Refine Your Search



Search Results

Technical Paper

Characterization of Oxidation Behaviors and Chemical-Kinetics Parameters of Diesel Particulates Relevant to DPF Regeneration

At the current stage of engine technology, diesel engines typically require diesel particulate filter (DPF) systems to meet recent particulate emissions standards. To assure the performance and reliability of DPF systems, profound understanding of filtration and regeneration mechanisms is required. Among extensive efforts for developing advanced DPF systems, the development of effective thermal management strategies, which control the thermal runaway taking place in oxidation of an excess amount of soot deposit in DPF, is quite challenging. This difficulty stems mainly from lack of sufficient knowledge and understanding about DPF regeneration mechanisms, which need detailed information about oxidation of diesel particulate matter (PM). Therefore, this work carried out a series of oxidation experiments of diesel particulates collected from a DPF on a diesel engine, and evaluated the oxidation rates of the samples using a thermo-gravimetric analyzer (TGA).
Technical Paper

Development of Variable Temperature Brake Specific Fuel Consumption Engine Maps

Response Surface Methodology (RSM) techniques are applied to develop brake specific fuel consumption (BSFC) maps of a test vehicle over standard drive cycles under various ambient conditions. This technique allows for modeling and predicting fuel consumption of an engine as a function of engine operating conditions. Results will be shown from Federal Test Procedure engine starts of 20°C, and colder conditions of -7°C. Fueling rates under a broad range of engine temperatures are presented. Analysis comparing oil and engine coolant as an input factor of the model is conducted. Analysis comparing the model to experimental datasets, as well as some details into the modeling development, will be presented. Although the methodology was applied to data collected from a vehicle, the same technique could be applied to engines run on dynamometers.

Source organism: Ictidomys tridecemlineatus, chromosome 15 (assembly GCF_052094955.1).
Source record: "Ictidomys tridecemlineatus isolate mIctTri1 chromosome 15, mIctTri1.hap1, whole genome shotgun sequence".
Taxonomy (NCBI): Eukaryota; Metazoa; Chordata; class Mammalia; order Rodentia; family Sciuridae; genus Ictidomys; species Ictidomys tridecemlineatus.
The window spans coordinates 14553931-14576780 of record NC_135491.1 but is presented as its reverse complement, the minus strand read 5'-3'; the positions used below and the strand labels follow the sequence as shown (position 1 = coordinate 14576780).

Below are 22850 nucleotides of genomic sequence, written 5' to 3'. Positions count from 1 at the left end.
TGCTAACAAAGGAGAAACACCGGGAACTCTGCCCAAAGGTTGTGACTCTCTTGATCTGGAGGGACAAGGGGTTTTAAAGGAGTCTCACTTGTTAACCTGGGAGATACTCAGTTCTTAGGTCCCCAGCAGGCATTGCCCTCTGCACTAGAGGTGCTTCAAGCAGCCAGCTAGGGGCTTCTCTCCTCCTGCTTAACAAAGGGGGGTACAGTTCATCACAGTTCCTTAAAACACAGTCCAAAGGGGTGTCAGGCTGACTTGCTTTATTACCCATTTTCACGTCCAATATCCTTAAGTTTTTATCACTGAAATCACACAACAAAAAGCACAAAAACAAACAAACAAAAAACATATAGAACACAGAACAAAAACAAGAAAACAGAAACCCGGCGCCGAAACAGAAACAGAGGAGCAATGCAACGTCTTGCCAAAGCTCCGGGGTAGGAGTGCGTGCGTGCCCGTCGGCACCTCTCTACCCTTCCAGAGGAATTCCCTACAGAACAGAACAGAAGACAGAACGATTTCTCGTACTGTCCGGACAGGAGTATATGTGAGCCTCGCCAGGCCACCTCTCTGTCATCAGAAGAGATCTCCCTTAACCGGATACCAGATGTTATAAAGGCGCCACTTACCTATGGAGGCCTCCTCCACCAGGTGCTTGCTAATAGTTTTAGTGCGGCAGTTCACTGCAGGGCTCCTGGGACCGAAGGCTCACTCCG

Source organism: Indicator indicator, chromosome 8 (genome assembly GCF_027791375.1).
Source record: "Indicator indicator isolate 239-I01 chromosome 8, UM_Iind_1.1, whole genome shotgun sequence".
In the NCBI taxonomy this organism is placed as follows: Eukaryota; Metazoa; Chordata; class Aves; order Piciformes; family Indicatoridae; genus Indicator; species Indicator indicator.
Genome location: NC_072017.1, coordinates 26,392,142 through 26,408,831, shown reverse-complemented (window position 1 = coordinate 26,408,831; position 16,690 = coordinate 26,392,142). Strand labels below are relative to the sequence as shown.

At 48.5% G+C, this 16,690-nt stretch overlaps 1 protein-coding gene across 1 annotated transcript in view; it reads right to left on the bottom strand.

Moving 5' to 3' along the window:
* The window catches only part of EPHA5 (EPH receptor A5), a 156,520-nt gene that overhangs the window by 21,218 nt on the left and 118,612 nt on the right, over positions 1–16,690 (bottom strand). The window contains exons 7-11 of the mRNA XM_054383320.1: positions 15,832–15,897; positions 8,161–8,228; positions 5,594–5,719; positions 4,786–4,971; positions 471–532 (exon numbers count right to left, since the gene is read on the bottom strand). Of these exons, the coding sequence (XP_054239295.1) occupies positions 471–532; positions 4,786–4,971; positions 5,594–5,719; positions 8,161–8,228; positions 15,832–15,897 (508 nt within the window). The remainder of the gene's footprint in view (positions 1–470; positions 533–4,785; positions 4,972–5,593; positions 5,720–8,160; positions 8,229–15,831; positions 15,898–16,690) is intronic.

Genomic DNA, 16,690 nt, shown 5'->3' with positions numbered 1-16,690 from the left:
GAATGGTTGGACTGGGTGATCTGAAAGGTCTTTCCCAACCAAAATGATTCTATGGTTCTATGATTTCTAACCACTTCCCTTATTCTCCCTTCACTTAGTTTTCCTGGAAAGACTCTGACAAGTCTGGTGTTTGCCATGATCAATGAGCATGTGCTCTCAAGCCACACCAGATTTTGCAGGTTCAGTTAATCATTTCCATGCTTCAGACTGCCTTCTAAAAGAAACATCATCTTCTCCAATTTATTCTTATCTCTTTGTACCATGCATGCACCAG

Technical Paper

Simplified Methodology for Modeling Cold Temperature Effects on Engine Efficiency for Hybrid and Plug-in Hybrid Vehicles

For this work, a methodology of modeling and predicting fuel consumption in a hybrid vehicle as a function of the engine operating temperature has been developed for cold ambient operation (-7°C, 266°K). This methodology requires two steps: 1) development of a temperature dependent engine brake specific fuel consumption (BSFC) map, and, 2) a data-fitting technique for predicting engine temperature to be used as an input to the temperature dependent BSFC maps. For the first step, response surface methodology (RSM) techniques were applied to generate brake specific fuel consumption (BSFC) maps as a function of the engine thermal state. For the second step, data fitting techniques were also used to fit a simplified lumped capacitance heat transfer model using several experimental datasets. Utilizing these techniques, an analysis of fuel consumption as a function of thermal state across a broad range of engine operating conditions is presented.
Technical Paper

ESS Design Process Overview and Key Outcomes of Year Two of EcoCAR 2: Plugging in to the Future